You can fill a Mikva straight from a faucet, but the Mikva must be configured in a certain way, and rainwater is still required. (This applies to all Mikvaot, not just for Keilim (dishes).)
According to the Sifra on Vayikra 11:36 and Zevachim 25b, if you have two pools, one filled with kosher water (eg, rainwater), and another filled with pasul water (eg. tap water), if they are connected by a pipe such that the waters connect, the pasul water becomes kosher. This is known as השקה. (See illustration 1 below.) It is preferable that the pipe be made from a material that cannot become tameh.
There is a related concept called זריעה, which states that if you have two connected pools (as above), one empty, and one filled with kosher water, you can fill the empty pool by adding pasul water to the kosher pool, causing it to overflow. (See illustration 2.)
Due to various concerns (mostly about dilution), we add several chumrot to the process, and the final result looks like illustration 3.
This type of setup makes cleaning the mikva and refilling the water much easier, as you only have to wait for the rain to fill the kosher pool once, and not every time you clean it.
Source: Based on a shiur given by R' Doniel Schreiber, Yeshivat Har Etzion.
For more information, please see Mikvah with three additional chambers and http://koltorah.org/ravj/12-3%20The%20Building%20and%20Maintenance%20of%20Mikvaot%20-%20Part%203.htm
Disclaimer: This is the simplified version. Mikvaot are complicated. For practical applications, ask your rabbi.
Regarding R' Miller: According to the links in the question, R' Miller asserts that
Common house water, hot or cold, supplied by an ordinary water system for public use - water which as a rule originates from a spring, river, well, or rain, snow or/and ice sheds, is stored away in reservoirs, and then distributed through flumes, mains, side branch mains, and pipes, by means of gravity, power, or pressure, led into the home by means of pipes attached to the ground or building - is proper to be used for Mikvah, provided, however, that the water comes to the Mikvah in the same direct course, or through a rubber hose from the faucet to the Mikvah without any assistance of man while in the course of conveyance.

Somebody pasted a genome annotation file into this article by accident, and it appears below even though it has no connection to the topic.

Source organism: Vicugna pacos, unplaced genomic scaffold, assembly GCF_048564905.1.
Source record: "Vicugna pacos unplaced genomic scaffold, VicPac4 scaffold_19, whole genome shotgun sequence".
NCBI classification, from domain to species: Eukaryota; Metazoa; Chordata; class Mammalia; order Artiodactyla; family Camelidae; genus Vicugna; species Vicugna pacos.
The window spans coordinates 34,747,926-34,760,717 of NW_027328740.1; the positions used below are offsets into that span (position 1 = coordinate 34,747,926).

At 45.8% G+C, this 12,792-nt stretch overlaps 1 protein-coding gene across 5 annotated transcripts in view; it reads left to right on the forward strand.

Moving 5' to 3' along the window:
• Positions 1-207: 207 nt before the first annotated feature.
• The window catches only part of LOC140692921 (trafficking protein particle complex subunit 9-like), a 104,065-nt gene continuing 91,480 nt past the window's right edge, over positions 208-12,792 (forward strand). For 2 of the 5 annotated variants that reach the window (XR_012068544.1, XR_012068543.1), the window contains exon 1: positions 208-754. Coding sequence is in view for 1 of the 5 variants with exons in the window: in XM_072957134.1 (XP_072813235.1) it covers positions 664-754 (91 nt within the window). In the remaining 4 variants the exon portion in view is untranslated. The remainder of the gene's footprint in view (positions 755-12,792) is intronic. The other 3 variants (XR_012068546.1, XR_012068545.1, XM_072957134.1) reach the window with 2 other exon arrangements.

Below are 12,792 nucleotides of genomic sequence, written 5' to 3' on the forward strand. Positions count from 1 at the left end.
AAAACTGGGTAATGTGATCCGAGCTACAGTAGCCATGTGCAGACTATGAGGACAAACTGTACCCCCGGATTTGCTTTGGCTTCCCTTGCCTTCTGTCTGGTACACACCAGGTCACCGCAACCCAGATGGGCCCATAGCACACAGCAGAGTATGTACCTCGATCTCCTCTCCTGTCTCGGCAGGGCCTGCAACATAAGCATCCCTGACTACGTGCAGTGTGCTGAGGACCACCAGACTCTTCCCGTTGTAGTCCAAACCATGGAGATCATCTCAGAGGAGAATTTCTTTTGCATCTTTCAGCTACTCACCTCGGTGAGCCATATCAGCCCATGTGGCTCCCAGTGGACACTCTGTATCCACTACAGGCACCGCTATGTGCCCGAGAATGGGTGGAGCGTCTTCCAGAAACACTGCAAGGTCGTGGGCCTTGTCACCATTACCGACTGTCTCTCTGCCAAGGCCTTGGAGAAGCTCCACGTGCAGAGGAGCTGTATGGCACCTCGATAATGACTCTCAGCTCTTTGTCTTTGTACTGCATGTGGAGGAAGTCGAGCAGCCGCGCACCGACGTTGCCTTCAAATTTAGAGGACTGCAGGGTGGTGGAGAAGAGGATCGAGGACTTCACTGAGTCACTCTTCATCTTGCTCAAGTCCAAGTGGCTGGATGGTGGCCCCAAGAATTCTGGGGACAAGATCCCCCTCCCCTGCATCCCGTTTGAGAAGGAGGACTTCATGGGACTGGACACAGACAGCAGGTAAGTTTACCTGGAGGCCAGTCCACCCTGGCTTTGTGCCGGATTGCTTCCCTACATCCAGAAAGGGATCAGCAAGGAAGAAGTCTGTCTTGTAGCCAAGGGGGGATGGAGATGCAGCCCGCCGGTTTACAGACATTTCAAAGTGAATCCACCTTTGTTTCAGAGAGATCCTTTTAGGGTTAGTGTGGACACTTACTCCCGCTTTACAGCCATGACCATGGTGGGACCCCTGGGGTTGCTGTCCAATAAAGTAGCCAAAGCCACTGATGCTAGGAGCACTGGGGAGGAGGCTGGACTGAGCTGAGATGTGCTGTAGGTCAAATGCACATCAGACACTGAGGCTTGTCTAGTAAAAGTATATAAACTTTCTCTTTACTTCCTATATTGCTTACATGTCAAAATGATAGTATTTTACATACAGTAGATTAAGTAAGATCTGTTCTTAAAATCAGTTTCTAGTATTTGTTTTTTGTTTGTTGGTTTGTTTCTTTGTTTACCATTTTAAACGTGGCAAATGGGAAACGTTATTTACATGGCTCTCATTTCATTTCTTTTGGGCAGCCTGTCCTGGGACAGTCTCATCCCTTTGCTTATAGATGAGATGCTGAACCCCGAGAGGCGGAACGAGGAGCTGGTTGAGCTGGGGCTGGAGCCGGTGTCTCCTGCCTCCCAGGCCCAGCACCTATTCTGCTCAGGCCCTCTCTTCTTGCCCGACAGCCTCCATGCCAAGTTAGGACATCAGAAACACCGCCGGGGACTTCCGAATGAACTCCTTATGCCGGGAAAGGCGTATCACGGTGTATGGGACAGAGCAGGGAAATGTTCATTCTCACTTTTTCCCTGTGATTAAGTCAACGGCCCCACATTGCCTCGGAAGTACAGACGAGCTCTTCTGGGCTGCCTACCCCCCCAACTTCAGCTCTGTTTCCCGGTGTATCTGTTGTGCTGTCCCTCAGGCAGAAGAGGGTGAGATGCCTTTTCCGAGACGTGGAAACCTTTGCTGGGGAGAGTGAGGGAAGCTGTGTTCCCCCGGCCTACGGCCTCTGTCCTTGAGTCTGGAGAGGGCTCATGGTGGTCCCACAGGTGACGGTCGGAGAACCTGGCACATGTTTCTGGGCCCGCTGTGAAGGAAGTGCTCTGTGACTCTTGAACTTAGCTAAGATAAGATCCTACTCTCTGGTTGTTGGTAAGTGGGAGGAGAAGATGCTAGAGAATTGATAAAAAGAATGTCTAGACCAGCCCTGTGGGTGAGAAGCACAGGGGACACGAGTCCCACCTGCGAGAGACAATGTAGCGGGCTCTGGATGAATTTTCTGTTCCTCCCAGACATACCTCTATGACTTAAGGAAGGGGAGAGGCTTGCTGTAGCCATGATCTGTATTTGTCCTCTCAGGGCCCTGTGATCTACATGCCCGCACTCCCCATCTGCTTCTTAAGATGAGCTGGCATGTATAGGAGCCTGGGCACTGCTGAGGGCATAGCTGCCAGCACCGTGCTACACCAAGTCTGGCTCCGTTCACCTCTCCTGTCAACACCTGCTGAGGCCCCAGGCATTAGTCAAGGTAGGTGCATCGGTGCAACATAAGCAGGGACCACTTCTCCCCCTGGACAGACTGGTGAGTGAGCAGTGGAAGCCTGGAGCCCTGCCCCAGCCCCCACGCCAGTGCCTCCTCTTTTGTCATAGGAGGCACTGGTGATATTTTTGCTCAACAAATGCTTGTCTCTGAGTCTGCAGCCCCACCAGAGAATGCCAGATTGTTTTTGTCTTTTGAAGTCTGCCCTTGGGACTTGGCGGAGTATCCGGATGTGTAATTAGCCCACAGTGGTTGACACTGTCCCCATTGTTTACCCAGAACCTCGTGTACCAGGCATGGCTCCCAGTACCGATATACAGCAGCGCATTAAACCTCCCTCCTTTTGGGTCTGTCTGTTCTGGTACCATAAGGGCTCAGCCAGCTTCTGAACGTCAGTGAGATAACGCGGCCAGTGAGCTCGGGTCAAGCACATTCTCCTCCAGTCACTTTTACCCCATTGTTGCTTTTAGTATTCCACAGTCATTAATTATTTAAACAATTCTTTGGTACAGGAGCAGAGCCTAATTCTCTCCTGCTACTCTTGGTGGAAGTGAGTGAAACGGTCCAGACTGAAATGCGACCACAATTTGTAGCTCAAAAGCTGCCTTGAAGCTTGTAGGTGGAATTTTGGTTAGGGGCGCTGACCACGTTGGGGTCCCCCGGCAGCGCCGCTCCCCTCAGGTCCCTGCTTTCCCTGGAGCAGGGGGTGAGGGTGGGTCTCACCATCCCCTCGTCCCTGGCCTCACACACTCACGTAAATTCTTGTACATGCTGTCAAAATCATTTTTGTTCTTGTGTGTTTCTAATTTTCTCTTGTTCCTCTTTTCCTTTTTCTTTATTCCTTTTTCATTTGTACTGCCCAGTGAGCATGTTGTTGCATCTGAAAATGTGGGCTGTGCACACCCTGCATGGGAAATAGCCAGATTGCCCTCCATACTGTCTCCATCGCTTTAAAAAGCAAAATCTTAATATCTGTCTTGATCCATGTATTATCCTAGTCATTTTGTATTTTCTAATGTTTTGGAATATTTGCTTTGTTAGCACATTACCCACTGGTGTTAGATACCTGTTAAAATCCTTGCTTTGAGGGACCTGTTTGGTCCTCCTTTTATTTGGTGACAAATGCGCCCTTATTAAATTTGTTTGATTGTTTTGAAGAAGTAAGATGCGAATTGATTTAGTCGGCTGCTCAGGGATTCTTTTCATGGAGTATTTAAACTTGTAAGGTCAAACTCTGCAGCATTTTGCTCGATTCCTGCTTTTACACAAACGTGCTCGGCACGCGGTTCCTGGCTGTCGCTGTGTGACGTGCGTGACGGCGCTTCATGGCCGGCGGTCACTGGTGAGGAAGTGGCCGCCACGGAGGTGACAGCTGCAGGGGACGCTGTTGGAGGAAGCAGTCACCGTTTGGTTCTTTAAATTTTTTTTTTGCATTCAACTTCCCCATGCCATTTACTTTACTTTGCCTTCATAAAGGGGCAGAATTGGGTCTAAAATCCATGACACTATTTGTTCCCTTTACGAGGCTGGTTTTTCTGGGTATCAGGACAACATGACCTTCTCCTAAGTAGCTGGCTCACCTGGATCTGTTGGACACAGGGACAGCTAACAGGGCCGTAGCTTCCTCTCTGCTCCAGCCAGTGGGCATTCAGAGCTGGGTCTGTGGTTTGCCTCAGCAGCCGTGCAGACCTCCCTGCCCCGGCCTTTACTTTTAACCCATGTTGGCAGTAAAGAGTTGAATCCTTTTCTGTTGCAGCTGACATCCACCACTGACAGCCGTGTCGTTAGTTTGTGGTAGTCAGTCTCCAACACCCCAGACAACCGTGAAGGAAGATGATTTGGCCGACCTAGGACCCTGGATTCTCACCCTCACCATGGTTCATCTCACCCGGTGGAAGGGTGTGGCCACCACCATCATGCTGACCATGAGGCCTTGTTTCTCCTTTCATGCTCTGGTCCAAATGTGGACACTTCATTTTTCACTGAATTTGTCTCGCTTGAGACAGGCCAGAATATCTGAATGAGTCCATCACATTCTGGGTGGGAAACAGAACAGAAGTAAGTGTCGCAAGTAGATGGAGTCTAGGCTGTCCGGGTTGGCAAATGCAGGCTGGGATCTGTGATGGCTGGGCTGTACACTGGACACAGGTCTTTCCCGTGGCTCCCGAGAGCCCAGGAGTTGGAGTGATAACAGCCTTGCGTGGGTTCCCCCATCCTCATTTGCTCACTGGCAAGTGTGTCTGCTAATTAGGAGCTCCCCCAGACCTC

According to this article, many rabbis in the early 20th century agreed with this approach, including Rabbi Yehiel Michel Epstein (1829-1908), author of Arukh Hashulhan.
In America, the practice of using municipal city water to fill a mikveh evidently became very pervasive. Thus, for example, in 1957, Rabbi Isaac Esrig (Etrog) wrote that the majority of mikva’ot in the US were filled in this manner
Even so, this opinion was not unanimous, and over time, the opinion that tap water was not acceptable slowly gained popularity. The main opponent of this position was Rabbi Deutsch, commonly known as the Helmetzer Rebbe, who filled two books (here and here) with arguments against this practice. Others who opposed using tap water included the Satmar Rebbe - R’ Yoel Teitlebaum, Rabbi Eliezer Silver, president of the Agudat Harabonim, Rabbi Eliyahu Meir Bloch, rosh yeshiva of Telshe Yeshiva in Cleveland, as well as a half dozen others. Nowadays, it is generally held that one cannot simply fill a mikva from the tap.
(Additional information can be found @ http://www.jewishpress.com/sections/community/my-machberes/my-machberes-16/2012/05/09/0/?print )